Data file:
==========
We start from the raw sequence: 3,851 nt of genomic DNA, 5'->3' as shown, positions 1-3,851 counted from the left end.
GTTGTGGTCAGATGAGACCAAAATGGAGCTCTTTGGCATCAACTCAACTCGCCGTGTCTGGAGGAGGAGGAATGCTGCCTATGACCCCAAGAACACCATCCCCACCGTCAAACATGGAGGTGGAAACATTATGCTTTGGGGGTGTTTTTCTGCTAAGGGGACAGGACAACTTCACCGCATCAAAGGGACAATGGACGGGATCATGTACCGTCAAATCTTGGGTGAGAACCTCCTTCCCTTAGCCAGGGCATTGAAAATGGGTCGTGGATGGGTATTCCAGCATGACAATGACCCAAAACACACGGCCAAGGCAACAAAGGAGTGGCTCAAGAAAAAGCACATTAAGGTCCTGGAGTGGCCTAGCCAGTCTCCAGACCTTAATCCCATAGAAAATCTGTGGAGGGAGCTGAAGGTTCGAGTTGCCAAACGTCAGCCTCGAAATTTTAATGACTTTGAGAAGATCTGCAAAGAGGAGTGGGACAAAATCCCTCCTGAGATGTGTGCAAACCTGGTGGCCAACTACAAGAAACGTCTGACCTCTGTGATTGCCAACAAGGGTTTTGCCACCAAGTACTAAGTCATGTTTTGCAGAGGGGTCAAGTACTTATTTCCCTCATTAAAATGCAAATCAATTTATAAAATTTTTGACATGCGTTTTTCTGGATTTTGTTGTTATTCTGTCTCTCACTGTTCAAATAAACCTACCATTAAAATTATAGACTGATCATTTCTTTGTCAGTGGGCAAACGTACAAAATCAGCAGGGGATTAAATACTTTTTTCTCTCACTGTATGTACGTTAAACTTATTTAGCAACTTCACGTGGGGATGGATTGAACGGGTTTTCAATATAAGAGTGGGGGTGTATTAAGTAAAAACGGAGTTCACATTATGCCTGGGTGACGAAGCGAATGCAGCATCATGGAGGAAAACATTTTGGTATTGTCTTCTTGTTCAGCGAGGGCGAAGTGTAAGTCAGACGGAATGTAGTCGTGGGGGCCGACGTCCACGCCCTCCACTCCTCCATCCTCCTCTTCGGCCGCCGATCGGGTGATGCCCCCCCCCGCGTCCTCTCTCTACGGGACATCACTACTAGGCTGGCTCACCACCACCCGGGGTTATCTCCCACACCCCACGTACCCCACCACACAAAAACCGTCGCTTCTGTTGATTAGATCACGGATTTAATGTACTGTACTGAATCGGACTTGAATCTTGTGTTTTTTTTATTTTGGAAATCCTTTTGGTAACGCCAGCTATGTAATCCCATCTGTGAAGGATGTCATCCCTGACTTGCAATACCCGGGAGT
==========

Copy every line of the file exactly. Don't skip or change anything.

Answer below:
We start from the raw sequence: 3,851 nt of genomic DNA, 5'->3' as shown, positions 1-3,851 counted from the left end.
GTTGTGGTCAGATGAGACCAAAATGGAGCTCTTTGGCATCAACTCAACTCGCCGTGTCTGGAGGAGGAGGAATGCTGCCTATGACCCCAAGAACACCATCCCCACCGTCAAACATGGAGGTGGAAACATTATGCTTTGGGGGTGTTTTTCTGCTAAGGGGACAGGACAACTTCACCGCATCAAAGGGACAATGGACGGGATCATGTACCGTCAAATCTTGGGTGAGAACCTCCTTCCCTTAGCCAGGGCATTGAAAATGGGTCGTGGATGGGTATTCCAGCATGACAATGACCCAAAACACACGGCCAAGGCAACAAAGGAGTGGCTCAAGAAAAAGCACATTAAGGTCCTGGAGTGGCCTAGCCAGTCTCCAGACCTTAATCCCATAGAAAATCTGTGGAGGGAGCTGAAGGTTCGAGTTGCCAAACGTCAGCCTCGAAATTTTAATGACTTTGAGAAGATCTGCAAAGAGGAGTGGGACAAAATCCCTCCTGAGATGTGTGCAAACCTGGTGGCCAACTACAAGAAACGTCTGACCTCTGTGATTGCCAACAAGGGTTTTGCCACCAAGTACTAAGTCATGTTTTGCAGAGGGGTCAAGTACTTATTTCCCTCATTAAAATGCAAATCAATTTATAAAATTTTTGACATGCGTTTTTCTGGATTTTGTTGTTATTCTGTCTCTCACTGTTCAAATAAACCTACCATTAAAATTATAGACTGATCATTTCTTTGTCAGTGGGCAAACGTACAAAATCAGCAGGGGATTAAATACTTTTTTCTCTCACTGTATGTACGTTAAACTTATTTAGCAACTTCACGTGGGGATGGATTGAACGGGTTTTCAATATAAGAGTGGGGGTGTATTAAGTAAAAACGGAGTTCACATTATGCCTGGGTGACGAAGCGAATGCAGCATCATGGAGGAAAACATTTTGGTATTGTCTTCTTGTTCAGCGAGGGCGAAGTGTAAGTCAGACGGAATGTAGTCGTGGGGGCCGACGTCCACGCCCTCCACTCCTCCATCCTCCTCTTCGGCCGCCGATCGGGTGATGCCCCCCCCCGCGTCCTCTCTCTACGGGACATCACTACTAGGCTGGCTCACCACCACCCGGGGTTATCTCCCACACCCCACGTACCCCACCACACAAAAACCGTCGCTTCTGTTGATTAGATCACGGATTTAATGTACTGTACTGAATCGGACTTGAATCTTGTGTTTTTTTTATTTTGGAAATCCTTTTGGTAACGCCAGCTATGTAATCCCATCTGTGAAGGATGTCATCCCTGACTTGCAATACCCGGGAGT